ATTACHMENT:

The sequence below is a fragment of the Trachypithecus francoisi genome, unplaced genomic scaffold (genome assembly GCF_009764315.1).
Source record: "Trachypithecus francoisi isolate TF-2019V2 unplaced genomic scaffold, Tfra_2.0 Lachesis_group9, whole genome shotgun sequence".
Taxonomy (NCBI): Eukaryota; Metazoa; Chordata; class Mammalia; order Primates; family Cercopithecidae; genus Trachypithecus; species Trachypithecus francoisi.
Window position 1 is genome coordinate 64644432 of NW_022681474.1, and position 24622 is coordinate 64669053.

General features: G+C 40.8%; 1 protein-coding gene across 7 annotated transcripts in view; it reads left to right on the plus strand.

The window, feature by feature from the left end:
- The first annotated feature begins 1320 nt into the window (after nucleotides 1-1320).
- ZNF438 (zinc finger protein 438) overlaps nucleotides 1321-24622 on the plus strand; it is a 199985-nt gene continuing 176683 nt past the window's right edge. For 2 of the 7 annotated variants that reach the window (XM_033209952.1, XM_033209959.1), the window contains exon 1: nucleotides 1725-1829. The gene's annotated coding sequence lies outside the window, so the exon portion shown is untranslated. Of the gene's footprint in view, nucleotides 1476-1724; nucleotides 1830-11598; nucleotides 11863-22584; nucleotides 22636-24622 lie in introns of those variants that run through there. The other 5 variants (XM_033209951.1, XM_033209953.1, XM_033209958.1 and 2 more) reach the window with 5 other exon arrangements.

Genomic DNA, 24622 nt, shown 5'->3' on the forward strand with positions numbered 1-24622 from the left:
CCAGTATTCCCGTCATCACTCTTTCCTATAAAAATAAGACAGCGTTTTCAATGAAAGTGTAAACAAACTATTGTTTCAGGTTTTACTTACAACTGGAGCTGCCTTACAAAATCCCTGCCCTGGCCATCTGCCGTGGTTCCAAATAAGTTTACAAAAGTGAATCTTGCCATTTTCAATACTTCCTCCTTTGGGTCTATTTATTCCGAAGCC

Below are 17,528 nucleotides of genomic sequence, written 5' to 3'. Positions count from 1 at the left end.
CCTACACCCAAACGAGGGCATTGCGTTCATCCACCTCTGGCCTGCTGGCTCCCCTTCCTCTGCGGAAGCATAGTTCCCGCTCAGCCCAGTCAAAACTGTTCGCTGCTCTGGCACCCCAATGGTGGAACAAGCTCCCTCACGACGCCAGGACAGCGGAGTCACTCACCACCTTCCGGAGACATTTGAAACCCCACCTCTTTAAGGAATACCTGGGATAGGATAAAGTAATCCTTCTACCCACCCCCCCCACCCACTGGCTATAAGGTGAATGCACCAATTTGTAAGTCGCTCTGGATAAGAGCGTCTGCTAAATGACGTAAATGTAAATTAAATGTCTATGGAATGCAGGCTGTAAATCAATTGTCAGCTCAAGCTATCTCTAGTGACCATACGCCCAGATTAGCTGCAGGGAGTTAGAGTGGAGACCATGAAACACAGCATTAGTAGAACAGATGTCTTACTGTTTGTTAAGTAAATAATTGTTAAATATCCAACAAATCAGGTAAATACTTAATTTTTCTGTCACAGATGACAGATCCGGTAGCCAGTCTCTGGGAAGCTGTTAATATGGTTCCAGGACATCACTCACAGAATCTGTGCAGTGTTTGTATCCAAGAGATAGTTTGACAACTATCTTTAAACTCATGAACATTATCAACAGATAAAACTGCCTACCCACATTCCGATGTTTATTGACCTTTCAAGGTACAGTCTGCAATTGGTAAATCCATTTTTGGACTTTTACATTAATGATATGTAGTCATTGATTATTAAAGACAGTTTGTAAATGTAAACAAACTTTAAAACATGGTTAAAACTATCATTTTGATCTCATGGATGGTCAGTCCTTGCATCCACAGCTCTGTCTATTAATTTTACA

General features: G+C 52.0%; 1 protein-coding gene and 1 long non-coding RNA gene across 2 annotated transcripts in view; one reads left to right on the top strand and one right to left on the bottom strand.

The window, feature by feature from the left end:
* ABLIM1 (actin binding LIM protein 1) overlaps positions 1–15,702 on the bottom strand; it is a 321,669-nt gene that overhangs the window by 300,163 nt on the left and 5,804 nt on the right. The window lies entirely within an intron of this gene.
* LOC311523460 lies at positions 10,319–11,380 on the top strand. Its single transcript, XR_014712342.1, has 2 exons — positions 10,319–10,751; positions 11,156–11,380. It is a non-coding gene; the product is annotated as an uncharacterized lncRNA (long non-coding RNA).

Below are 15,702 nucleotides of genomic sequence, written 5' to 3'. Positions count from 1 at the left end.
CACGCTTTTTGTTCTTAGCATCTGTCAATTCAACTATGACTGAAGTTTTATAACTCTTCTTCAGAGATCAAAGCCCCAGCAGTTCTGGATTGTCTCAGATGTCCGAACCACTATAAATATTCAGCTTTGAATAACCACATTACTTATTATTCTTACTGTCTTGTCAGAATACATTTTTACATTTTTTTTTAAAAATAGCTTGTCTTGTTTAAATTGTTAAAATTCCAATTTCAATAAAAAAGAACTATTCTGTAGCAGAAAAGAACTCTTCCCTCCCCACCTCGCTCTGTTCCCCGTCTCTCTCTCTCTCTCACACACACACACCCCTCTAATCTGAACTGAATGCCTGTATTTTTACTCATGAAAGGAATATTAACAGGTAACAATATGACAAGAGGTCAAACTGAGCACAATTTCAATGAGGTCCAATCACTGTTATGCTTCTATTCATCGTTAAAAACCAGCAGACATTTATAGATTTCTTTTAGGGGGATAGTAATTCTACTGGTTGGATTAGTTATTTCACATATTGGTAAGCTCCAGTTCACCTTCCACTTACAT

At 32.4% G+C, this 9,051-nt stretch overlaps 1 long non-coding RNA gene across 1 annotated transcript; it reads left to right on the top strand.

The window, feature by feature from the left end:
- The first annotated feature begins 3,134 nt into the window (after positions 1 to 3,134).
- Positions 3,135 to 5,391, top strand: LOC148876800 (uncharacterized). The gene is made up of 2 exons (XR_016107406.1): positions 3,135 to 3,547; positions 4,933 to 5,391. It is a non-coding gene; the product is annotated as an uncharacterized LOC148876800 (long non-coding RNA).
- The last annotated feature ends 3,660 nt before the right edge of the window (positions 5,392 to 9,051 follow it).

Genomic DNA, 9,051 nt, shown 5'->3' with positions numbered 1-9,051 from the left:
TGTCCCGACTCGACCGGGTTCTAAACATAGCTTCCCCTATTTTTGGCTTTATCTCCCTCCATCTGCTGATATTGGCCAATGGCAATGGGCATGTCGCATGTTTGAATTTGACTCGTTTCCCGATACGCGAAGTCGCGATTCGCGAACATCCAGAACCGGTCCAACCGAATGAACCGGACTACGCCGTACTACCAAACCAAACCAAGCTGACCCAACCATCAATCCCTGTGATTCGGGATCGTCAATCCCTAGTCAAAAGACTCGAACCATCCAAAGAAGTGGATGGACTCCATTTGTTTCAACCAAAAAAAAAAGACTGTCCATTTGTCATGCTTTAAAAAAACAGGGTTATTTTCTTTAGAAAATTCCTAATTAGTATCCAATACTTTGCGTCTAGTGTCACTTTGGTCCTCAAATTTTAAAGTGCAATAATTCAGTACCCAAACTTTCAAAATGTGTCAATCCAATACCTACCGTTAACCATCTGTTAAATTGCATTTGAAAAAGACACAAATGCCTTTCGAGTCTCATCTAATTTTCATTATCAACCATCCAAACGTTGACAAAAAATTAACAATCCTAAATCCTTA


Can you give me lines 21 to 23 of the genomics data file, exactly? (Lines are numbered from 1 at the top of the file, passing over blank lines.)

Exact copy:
- The first annotated feature begins 3,134 nt into the window (after positions 1 to 3,134).
- Positions 3,135 to 5,391, top strand: LOC148876800 (uncharacterized). The gene is made up of 2 exons (XR_016107406.1): positions 3,135 to 3,547; positions 4,933 to 5,391. It is a non-coding gene; the product is annotated as an uncharacterized LOC148876800 (long non-coding RNA).
- The last annotated feature ends 3,660 nt before the right edge of the window (positions 5,392 to 9,051 follow it).